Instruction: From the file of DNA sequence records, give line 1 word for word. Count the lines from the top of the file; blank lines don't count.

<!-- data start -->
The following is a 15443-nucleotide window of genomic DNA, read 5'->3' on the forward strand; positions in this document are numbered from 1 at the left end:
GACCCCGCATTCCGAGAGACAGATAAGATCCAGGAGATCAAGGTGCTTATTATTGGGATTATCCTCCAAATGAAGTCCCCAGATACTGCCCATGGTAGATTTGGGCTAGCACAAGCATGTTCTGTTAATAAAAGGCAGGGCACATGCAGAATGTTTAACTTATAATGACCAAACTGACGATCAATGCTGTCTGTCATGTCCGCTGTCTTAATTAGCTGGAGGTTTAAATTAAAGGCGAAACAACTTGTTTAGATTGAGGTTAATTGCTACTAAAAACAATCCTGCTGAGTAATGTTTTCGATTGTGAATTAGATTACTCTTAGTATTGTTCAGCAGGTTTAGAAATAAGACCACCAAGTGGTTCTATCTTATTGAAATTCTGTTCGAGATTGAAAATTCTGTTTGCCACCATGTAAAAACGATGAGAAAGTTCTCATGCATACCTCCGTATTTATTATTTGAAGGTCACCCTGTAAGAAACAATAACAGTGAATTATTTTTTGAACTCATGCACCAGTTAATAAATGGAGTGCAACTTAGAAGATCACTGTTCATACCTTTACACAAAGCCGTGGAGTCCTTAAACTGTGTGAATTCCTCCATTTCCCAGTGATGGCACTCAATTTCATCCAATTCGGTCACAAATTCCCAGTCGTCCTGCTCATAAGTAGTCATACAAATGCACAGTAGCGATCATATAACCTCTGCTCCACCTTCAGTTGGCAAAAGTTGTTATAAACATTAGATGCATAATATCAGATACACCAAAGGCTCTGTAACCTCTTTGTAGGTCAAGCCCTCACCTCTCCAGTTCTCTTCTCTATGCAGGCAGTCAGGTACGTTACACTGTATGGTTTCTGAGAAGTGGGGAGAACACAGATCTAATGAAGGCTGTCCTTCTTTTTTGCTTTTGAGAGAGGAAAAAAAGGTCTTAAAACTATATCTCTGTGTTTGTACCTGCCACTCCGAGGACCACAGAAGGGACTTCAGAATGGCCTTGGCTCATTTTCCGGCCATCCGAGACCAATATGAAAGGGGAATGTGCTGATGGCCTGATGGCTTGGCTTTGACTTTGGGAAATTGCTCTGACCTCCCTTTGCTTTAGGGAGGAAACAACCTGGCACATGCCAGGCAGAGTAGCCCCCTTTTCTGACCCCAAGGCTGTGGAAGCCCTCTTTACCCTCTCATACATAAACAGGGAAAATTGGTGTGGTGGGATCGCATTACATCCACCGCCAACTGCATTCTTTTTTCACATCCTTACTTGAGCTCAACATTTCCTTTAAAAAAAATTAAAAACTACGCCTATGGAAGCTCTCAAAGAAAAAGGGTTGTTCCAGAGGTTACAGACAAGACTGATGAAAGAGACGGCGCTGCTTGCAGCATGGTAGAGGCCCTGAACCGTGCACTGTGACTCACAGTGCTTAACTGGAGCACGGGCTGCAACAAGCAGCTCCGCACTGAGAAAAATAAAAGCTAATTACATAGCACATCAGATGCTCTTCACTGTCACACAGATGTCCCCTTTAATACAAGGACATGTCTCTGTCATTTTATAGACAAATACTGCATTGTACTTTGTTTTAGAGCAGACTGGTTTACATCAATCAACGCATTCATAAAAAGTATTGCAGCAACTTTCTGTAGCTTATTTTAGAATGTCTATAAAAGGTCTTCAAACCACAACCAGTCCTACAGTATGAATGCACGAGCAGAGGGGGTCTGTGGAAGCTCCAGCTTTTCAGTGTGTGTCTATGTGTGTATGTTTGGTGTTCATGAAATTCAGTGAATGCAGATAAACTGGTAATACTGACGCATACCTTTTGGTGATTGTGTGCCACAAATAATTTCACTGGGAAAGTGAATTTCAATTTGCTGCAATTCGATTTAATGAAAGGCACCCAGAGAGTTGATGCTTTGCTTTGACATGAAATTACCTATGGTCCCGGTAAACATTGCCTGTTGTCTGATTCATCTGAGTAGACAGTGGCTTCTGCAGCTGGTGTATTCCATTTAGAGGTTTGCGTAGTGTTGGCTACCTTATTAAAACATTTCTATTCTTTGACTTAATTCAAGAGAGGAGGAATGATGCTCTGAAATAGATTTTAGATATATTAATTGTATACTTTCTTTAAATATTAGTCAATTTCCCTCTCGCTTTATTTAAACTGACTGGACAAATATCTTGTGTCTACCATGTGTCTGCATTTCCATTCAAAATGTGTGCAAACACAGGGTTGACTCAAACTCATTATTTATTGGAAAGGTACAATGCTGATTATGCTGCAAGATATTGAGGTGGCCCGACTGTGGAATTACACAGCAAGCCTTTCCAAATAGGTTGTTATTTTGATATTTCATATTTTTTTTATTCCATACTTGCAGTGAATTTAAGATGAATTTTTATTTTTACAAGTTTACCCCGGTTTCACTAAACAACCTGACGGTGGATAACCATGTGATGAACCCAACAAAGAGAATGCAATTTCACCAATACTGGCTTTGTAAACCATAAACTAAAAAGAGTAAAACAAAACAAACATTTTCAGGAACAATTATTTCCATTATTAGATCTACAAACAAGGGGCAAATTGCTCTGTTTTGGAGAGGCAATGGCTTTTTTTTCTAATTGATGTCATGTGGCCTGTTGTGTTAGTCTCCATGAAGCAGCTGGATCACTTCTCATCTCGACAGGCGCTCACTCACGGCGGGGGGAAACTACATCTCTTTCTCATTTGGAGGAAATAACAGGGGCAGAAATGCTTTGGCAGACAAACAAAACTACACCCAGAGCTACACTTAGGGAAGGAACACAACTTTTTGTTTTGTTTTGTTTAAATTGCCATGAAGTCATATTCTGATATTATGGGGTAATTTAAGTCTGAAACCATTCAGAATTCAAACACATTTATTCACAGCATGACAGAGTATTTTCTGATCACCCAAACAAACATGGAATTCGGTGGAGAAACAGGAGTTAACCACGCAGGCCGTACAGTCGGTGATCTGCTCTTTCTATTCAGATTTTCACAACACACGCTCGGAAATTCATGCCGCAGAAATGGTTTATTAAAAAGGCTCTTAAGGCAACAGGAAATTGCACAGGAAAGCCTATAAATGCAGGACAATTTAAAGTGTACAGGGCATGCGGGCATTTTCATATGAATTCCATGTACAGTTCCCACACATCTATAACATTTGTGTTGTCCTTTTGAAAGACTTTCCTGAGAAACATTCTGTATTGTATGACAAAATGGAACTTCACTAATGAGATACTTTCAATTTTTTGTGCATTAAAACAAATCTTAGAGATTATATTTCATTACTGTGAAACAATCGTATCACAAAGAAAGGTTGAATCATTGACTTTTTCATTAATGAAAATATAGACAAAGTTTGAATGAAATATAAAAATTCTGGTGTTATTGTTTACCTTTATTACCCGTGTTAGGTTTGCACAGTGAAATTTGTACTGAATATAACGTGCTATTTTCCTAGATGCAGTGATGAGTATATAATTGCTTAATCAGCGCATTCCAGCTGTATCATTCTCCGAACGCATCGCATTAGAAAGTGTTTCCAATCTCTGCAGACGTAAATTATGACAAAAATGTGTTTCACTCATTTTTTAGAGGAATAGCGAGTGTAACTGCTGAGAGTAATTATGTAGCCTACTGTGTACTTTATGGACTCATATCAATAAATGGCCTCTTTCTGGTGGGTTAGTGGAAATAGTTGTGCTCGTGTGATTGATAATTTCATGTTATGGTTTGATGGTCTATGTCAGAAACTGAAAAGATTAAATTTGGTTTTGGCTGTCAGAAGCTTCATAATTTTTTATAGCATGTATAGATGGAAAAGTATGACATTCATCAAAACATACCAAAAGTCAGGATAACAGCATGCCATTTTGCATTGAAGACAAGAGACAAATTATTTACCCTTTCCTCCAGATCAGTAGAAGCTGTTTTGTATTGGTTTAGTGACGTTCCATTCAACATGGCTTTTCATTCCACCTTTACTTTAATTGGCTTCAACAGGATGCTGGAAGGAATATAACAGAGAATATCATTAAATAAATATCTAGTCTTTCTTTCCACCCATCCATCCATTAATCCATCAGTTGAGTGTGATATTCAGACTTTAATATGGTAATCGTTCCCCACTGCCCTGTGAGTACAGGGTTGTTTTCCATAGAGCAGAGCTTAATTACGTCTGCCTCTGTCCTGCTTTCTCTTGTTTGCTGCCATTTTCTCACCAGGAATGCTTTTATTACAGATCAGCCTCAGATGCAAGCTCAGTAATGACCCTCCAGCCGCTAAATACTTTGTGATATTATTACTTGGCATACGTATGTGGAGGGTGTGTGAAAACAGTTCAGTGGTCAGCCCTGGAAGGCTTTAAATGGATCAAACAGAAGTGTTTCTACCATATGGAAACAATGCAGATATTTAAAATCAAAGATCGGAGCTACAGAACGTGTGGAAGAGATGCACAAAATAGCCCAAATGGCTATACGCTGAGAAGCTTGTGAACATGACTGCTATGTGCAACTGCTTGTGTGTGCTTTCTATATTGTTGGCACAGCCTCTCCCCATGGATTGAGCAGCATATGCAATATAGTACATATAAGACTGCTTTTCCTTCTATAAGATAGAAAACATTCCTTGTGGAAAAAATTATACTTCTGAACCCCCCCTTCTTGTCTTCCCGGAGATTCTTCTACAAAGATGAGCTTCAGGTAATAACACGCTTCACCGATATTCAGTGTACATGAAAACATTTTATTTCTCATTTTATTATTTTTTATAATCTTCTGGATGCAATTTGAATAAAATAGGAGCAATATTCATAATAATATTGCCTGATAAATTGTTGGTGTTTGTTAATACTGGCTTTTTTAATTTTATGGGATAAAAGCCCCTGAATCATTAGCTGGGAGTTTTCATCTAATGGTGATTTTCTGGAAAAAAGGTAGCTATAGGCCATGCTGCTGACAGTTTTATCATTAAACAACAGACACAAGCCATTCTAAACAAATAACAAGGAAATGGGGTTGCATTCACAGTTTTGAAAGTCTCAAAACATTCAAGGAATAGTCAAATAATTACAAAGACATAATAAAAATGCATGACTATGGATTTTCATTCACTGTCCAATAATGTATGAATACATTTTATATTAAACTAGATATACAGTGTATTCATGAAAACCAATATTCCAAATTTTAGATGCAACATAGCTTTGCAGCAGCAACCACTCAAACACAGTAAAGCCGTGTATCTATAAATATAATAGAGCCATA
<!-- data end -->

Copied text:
The following is a 15443-nucleotide window of genomic DNA, read 5'->3' on the forward strand; positions in this document are numbered from 1 at the left end: